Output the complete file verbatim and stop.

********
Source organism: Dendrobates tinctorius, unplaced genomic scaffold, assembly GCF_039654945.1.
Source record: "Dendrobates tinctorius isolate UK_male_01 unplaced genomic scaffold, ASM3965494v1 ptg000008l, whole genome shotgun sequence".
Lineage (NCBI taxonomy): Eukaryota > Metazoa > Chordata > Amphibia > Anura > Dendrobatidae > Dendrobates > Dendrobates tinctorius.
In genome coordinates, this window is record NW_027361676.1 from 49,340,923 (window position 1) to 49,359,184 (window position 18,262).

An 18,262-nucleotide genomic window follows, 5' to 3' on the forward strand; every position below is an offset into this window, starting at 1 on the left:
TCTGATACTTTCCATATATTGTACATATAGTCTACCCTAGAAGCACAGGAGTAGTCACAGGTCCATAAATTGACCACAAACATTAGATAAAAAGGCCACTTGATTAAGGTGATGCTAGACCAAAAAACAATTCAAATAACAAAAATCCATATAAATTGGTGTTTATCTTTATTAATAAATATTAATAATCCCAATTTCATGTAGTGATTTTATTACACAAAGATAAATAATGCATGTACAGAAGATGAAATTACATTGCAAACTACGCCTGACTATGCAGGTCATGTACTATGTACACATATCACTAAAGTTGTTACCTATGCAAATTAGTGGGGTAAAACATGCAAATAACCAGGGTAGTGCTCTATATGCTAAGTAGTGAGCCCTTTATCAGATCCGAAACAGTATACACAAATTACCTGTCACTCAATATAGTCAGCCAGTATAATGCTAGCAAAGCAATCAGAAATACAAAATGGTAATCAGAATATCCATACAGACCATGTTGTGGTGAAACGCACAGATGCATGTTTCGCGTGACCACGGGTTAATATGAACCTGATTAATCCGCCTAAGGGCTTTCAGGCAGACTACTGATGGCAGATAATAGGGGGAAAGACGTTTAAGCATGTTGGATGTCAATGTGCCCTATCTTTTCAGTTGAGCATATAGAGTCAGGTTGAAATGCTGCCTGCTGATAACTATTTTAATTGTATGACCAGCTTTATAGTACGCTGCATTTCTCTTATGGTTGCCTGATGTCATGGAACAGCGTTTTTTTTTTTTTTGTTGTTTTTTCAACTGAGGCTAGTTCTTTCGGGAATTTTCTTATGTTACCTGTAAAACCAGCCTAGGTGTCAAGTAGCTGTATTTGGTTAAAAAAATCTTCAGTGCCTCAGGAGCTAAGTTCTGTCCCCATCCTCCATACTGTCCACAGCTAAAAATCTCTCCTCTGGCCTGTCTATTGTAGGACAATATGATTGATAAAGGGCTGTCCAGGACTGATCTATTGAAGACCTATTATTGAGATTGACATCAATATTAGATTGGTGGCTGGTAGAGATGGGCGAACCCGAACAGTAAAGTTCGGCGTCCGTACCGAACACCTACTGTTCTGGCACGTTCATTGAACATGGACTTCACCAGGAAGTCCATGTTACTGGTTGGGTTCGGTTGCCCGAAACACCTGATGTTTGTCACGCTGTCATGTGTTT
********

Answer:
Source organism: Dendrobates tinctorius, unplaced genomic scaffold, assembly GCF_039654945.1.
Source record: "Dendrobates tinctorius isolate UK_male_01 unplaced genomic scaffold, ASM3965494v1 ptg000008l, whole genome shotgun sequence".
Lineage (NCBI taxonomy): Eukaryota > Metazoa > Chordata > Amphibia > Anura > Dendrobatidae > Dendrobates > Dendrobates tinctorius.
In genome coordinates, this window is record NW_027361676.1 from 49,340,923 (window position 1) to 49,359,184 (window position 18,262).

An 18,262-nucleotide genomic window follows, 5' to 3' on the forward strand; every position below is an offset into this window, starting at 1 on the left:
TCTGATACTTTCCATATATTGTACATATAGTCTACCCTAGAAGCACAGGAGTAGTCACAGGTCCATAAATTGACCACAAACATTAGATAAAAAGGCCACTTGATTAAGGTGATGCTAGACCAAAAAACAATTCAAATAACAAAAATCCATATAAATTGGTGTTTATCTTTATTAATAAATATTAATAATCCCAATTTCATGTAGTGATTTTATTACACAAAGATAAATAATGCATGTACAGAAGATGAAATTACATTGCAAACTACGCCTGACTATGCAGGTCATGTACTATGTACACATATCACTAAAGTTGTTACCTATGCAAATTAGTGGGGTAAAACATGCAAATAACCAGGGTAGTGCTCTATATGCTAAGTAGTGAGCCCTTTATCAGATCCGAAACAGTATACACAAATTACCTGTCACTCAATATAGTCAGCCAGTATAATGCTAGCAAAGCAATCAGAAATACAAAATGGTAATCAGAATATCCATACAGACCATGTTGTGGTGAAACGCACAGATGCATGTTTCGCGTGACCACGGGTTAATATGAACCTGATTAATCCGCCTAAGGGCTTTCAGGCAGACTACTGATGGCAGATAATAGGGGGAAAGACGTTTAAGCATGTTGGATGTCAATGTGCCCTATCTTTTCAGTTGAGCATATAGAGTCAGGTTGAAATGCTGCCTGCTGATAACTATTTTAATTGTATGACCAGCTTTATAGTACGCTGCATTTCTCTTATGGTTGCCTGATGTCATGGAACAGCGTTTTTTTTTTTTTTGTTGTTTTTTCAACTGAGGCTAGTTCTTTCGGGAATTTTCTTATGTTACCTGTAAAACCAGCCTAGGTGTCAAGTAGCTGTATTTGGTTAAAAAAATCTTCAGTGCCTCAGGAGCTAAGTTCTGTCCCCATCCTCCATACTGTCCACAGCTAAAAATCTCTCCTCTGGCCTGTCTATTGTAGGACAATATGATTGATAAAGGGCTGTCCAGGACTGATCTATTGAAGACCTATTATTGAGATTGACATCAATATTAGATTGGTGGCTGGTAGAGATGGGCGAACCCGAACAGTAAAGTTCGGCGTCCGTACCGAACACCTACTGTTCTGGCACGTTCATTGAACATGGACTTCACCAGGAAGTCCATGTTACTGGTTGGGTTCGGTTGCCCGAAACACCTGATGTTTGTCACGCTGTCATGTGTTT